Much has happened in the world since the last Sundance Film Festival — a pandemic, two Taylor Swift albums, an attempted coup — and while some of this year’s entries do reflect the changing times, quite a few fit comfortably into the familiar categories.
For example, is there anything independent filmmakers love more than exploring screwed-up families, in ways both heartwarming and heartbreaking? I submit that there is not.
CODA is the -warming kind, the sort of light, feel-good family drama that gets standing ovations at festivals. Based on a 2014 French film, La famille Bélier, that was never released in the U.S., CODA is about high school senior Ruby Rossi (Emilia Jones), the only hearing member of a deaf family (played by deaf actors) in a coastal Massachusetts town. Her father (Troy Kotsur) and older brother Leo (Daniel Durant) operate the family’s (barely) commercial fishing boat, relying on Ruby to handle the radio calls and haggle with the stingy fishmonger who buys their daily catch.
Ruby also likes to sing, a skill for which her family has no use. Her mom (Marlee Matlin) actually rolls her eyes when Ruby joins the school choir, which is led by a standard-issue inspiring teacher (Eugenio Derbez) who declares after hearing about five notes from Ruby that she is good enough to go to music college. The conflict between Ruby pursuing her dream (which we didn’t know she had, but OK) and fulfilling her family obligations is routine, but Matlin and Kotsur both perform so naturally as the parents that you get caught up in the reality of it.
Some corniness aside (Derbez’s performance is much sillier and less real than everyone else’s), writer-director Sian Heder pulls off some truly charming interactions among the Rossis, who despite their issues comprise a loving and essentially functional family. There’s a sublime scene of total silence where Heder shows us the world through the parents ears while the parents try understand Ruby’s singing ability by watching an audience’s reaction to it — empathy within empathy. It’s easy to forgive a few tired tropes (I forgot to mention there’s also an obligatory love interest for Ruby) when they’re surrounded by such humanity. (Grade: B)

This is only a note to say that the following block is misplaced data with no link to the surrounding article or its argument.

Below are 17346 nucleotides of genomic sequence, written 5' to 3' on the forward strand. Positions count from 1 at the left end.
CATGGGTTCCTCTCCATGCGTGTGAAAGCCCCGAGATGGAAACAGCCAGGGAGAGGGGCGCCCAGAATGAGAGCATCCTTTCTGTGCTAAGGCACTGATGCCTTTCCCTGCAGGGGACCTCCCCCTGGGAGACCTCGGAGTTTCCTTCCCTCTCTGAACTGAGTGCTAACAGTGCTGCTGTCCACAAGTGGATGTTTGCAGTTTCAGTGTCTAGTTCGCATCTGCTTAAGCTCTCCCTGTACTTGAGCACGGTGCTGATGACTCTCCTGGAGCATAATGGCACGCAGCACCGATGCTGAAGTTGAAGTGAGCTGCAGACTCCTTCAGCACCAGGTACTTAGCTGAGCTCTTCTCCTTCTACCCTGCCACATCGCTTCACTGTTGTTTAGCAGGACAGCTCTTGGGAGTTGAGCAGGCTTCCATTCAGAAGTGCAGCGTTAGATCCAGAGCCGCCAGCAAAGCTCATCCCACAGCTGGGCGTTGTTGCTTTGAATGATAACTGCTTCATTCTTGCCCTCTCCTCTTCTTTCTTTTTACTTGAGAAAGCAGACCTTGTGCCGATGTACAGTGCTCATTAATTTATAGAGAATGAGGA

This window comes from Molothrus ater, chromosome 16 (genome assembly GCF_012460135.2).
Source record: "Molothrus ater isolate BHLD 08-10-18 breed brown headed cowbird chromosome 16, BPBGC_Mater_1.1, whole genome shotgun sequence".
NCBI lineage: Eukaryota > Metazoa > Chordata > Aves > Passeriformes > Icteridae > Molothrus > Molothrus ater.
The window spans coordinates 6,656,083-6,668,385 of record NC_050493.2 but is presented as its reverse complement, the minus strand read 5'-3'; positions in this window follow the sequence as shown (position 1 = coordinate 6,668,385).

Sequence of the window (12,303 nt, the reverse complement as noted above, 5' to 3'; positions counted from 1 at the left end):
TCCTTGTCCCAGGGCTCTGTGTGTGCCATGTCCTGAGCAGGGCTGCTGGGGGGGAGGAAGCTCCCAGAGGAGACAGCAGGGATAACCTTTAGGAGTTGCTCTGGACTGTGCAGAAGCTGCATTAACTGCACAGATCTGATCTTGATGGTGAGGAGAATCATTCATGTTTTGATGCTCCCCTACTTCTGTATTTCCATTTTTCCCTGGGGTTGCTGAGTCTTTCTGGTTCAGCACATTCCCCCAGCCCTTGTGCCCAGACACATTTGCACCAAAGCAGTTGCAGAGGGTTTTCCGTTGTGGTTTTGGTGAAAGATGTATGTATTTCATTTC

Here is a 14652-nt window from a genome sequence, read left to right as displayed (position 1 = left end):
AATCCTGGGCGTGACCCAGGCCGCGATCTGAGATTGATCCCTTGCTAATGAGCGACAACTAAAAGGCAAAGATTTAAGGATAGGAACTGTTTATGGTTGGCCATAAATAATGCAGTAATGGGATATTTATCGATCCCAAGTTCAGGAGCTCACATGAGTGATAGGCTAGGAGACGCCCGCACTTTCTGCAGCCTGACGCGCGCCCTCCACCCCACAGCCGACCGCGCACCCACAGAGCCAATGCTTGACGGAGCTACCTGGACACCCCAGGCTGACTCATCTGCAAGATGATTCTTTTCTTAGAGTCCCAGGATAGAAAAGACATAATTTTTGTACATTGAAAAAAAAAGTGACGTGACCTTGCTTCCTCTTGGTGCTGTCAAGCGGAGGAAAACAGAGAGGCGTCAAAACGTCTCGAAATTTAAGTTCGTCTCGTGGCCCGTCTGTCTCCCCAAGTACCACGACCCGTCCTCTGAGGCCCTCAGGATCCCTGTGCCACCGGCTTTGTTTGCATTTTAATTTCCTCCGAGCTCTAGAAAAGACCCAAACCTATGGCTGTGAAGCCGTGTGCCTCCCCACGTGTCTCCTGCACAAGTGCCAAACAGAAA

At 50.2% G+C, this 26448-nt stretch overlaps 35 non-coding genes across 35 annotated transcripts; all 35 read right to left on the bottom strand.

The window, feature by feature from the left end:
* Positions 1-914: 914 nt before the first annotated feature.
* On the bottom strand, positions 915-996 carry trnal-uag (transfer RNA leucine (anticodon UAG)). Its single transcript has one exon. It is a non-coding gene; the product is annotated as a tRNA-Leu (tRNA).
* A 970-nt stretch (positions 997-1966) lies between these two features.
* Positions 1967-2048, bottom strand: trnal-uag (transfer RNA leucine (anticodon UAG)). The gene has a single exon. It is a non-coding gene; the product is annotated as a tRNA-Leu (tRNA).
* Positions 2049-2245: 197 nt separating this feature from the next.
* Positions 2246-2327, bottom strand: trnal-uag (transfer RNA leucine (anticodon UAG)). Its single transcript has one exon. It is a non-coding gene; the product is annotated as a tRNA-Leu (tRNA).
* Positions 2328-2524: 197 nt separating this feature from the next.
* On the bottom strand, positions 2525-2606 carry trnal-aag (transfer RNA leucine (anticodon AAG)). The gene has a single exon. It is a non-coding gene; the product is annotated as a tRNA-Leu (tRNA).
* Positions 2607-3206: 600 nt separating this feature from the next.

The posh German family in Human Factors (Der menschliche Faktor in German; somehow the factor lost its The and became plural while being shipped overseas), is far less functional. Jan (Mark Waschke) and Nina (Sabine Timoteo) are at odds because Jan has made the unilateral decision to have their political consulting agency work with a candidate running on a “foreigners are scary” platform (“These days you don’t win elections with empathy,” says a staffer). More fractures develop when the pair and their two children are on holiday in Belgium and their vacation home is burglarized. The police are eager to blame foreigners. A theme develops.
Writer-director Ronny Trocker keeps things interesting with a simple gimmick: occasionally going back and replaying the burglary from a different family member’s point of view. (This culminates in an absurdity that is tonally out of place but makes for a nice moment of levity in a fairly serious movie.) Unfortunately, it’s not till the last replay that anything is actually revealed, and so much of what we’ve seen turns out to have been red herrings. (Grade: C+)
I was more intrigued by the family in John and the Hole, yet another traditional nuclear family (mom, dad, son, daughter) with something lurking beneath. Our 13-year-old protagonist, John (Charlie Shotwell), discovers a hole out in the woods — actually a cement bunker that was never completed — and decides it would be a good place for his mother, father, and older sister (Jennifer Ehle, Michael C. Hall, and Tessa Farmiga) to be kept. Hey, at least you always know where they are.